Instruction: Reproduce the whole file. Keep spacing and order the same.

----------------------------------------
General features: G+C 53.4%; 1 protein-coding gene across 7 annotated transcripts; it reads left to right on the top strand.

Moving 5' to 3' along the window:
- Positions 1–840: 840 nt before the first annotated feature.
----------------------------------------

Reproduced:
General features: G+C 53.4%; 1 protein-coding gene across 7 annotated transcripts; it reads left to right on the top strand.

Moving 5' to 3' along the window:
- Positions 1–840: 840 nt before the first annotated feature.